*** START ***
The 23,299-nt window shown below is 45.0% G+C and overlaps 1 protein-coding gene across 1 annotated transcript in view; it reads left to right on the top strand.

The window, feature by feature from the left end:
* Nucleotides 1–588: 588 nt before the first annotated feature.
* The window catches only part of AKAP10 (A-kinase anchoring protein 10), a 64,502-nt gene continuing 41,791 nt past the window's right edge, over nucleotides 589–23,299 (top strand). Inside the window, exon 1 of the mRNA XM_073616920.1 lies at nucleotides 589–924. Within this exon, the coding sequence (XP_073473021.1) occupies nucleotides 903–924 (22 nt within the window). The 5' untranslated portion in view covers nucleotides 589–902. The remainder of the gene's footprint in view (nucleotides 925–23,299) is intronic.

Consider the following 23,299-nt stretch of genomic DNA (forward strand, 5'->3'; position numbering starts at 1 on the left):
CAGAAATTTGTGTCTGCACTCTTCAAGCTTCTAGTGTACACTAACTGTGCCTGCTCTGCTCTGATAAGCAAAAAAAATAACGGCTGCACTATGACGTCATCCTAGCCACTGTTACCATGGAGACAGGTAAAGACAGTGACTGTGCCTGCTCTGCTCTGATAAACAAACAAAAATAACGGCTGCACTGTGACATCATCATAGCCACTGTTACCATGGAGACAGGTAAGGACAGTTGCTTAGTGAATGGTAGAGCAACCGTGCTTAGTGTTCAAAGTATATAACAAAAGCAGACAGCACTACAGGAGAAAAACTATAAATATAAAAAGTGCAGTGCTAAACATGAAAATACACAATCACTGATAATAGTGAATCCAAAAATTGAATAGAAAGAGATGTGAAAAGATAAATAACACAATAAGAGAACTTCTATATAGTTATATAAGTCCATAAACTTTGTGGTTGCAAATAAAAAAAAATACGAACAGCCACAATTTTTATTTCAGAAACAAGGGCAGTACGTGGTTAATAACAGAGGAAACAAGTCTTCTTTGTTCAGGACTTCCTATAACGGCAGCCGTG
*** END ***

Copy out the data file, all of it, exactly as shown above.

The 23,299-nt window shown below is 45.0% G+C and overlaps 1 protein-coding gene across 1 annotated transcript in view; it reads left to right on the top strand.

The window, feature by feature from the left end:
* Nucleotides 1–588: 588 nt before the first annotated feature.
* The window catches only part of AKAP10 (A-kinase anchoring protein 10), a 64,502-nt gene continuing 41,791 nt past the window's right edge, over nucleotides 589–23,299 (top strand). Inside the window, exon 1 of the mRNA XM_073616920.1 lies at nucleotides 589–924. Within this exon, the coding sequence (XP_073473021.1) occupies nucleotides 903–924 (22 nt within the window). The 5' untranslated portion in view covers nucleotides 589–902. The remainder of the gene's footprint in view (nucleotides 925–23,299) is intronic.

Consider the following 23,299-nt stretch of genomic DNA (forward strand, 5'->3'; position numbering starts at 1 on the left):
CAGAAATTTGTGTCTGCACTCTTCAAGCTTCTAGTGTACACTAACTGTGCCTGCTCTGCTCTGATAAGCAAAAAAAATAACGGCTGCACTATGACGTCATCCTAGCCACTGTTACCATGGAGACAGGTAAAGACAGTGACTGTGCCTGCTCTGCTCTGATAAACAAACAAAAATAACGGCTGCACTGTGACATCATCATAGCCACTGTTACCATGGAGACAGGTAAGGACAGTTGCTTAGTGAATGGTAGAGCAACCGTGCTTAGTGTTCAAAGTATATAACAAAAGCAGACAGCACTACAGGAGAAAAACTATAAATATAAAAAGTGCAGTGCTAAACATGAAAATACACAATCACTGATAATAGTGAATCCAAAAATTGAATAGAAAGAGATGTGAAAAGATAAATAACACAATAAGAGAACTTCTATATAGTTATATAAGTCCATAAACTTTGTGGTTGCAAATAAAAAAAAATACGAACAGCCACAATTTTTATTTCAGAAACAAGGGCAGTACGTGGTTAATAACAGAGGAAACAAGTCTTCTTTGTTCAGGACTTCCTATAACGGCAGCCGTG